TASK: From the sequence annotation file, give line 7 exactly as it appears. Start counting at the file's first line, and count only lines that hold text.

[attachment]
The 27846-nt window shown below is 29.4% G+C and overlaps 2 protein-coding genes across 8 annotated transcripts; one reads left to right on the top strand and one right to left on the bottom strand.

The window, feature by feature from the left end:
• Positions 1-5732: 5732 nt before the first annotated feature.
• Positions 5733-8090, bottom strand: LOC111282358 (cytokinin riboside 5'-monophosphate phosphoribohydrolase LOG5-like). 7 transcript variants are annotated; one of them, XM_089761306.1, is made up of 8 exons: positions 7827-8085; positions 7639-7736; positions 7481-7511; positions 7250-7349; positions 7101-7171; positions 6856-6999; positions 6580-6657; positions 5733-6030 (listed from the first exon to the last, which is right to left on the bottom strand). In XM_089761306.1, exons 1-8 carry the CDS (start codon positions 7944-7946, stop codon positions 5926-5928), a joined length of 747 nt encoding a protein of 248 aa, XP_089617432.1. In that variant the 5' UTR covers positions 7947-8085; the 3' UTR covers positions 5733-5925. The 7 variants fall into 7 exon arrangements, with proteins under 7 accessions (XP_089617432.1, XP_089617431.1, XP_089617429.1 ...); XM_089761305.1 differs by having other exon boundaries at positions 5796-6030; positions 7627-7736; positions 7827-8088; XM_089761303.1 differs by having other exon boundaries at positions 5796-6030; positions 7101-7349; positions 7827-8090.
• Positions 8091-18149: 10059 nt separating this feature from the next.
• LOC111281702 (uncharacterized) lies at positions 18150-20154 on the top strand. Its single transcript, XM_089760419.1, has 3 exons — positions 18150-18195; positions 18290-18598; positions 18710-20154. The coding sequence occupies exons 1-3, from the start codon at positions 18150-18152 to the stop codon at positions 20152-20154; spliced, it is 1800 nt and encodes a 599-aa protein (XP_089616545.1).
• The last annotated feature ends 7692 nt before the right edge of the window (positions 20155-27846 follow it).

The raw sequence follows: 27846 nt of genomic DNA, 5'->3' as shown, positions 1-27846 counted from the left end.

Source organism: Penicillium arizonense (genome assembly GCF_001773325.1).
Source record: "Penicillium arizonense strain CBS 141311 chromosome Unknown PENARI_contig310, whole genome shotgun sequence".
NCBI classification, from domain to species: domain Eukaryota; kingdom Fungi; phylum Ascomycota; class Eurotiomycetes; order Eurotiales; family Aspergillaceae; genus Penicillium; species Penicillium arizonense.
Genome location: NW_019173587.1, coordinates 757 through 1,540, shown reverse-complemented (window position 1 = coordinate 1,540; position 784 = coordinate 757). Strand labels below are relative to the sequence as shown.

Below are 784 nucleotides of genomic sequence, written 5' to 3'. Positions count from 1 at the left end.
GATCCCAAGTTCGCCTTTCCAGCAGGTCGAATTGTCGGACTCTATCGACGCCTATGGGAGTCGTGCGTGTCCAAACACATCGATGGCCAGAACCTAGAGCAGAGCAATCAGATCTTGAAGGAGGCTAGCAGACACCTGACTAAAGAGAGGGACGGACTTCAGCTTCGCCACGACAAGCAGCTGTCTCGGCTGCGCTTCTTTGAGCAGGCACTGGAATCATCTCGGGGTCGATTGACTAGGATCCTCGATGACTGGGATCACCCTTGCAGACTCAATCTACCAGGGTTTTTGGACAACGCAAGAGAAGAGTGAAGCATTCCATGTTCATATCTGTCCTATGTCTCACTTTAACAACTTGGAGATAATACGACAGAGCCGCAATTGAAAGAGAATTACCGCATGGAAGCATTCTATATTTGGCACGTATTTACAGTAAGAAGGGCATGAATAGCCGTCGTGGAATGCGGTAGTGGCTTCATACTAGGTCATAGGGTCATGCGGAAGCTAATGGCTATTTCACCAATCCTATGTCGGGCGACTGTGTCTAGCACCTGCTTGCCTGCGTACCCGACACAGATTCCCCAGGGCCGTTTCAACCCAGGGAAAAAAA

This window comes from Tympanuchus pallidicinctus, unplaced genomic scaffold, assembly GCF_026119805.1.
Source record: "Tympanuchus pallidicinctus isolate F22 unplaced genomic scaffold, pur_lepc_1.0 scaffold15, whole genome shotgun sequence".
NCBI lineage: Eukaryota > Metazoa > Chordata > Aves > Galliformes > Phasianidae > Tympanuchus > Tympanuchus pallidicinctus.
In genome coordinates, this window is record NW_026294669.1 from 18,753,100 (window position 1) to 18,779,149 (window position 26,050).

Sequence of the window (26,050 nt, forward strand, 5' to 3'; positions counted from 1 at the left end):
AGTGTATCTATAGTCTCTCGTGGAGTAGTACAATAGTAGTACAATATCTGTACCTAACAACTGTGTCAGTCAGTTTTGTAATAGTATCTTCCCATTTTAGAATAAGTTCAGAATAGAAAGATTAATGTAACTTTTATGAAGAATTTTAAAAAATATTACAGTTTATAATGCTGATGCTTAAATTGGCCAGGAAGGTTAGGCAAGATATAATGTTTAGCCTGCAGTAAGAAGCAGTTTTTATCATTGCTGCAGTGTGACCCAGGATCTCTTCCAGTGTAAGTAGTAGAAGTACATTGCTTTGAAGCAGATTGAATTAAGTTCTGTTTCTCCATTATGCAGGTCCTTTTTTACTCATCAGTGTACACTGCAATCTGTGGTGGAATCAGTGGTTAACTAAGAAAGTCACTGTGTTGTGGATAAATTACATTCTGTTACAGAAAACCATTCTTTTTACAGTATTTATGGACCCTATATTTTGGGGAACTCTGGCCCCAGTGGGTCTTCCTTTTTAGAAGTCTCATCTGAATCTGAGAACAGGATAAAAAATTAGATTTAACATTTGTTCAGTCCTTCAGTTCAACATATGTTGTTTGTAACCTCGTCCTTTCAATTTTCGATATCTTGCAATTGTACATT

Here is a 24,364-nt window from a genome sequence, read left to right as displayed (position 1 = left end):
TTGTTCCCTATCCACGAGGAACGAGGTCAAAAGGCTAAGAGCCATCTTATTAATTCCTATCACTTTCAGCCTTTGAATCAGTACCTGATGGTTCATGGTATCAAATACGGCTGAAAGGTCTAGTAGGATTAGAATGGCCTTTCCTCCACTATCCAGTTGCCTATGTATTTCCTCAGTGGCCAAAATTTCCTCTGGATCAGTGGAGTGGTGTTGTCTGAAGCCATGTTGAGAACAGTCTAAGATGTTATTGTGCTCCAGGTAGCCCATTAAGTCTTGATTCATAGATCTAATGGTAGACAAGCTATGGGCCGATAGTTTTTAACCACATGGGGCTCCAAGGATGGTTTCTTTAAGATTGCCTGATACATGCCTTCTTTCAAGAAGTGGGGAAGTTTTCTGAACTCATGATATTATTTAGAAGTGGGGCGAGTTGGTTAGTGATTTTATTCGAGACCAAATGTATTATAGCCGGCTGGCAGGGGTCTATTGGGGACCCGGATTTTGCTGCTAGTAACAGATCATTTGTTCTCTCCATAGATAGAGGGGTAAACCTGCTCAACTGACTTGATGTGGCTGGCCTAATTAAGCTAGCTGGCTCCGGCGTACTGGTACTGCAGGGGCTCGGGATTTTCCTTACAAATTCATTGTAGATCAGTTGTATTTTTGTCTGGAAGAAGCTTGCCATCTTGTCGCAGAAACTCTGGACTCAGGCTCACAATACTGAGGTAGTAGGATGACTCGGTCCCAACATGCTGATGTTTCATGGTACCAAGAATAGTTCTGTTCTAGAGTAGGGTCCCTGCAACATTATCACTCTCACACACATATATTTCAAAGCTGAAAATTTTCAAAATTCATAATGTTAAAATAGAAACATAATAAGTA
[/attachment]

• The last annotated feature ends 7692 nt before the right edge of the window (positions 20155-27846 follow it).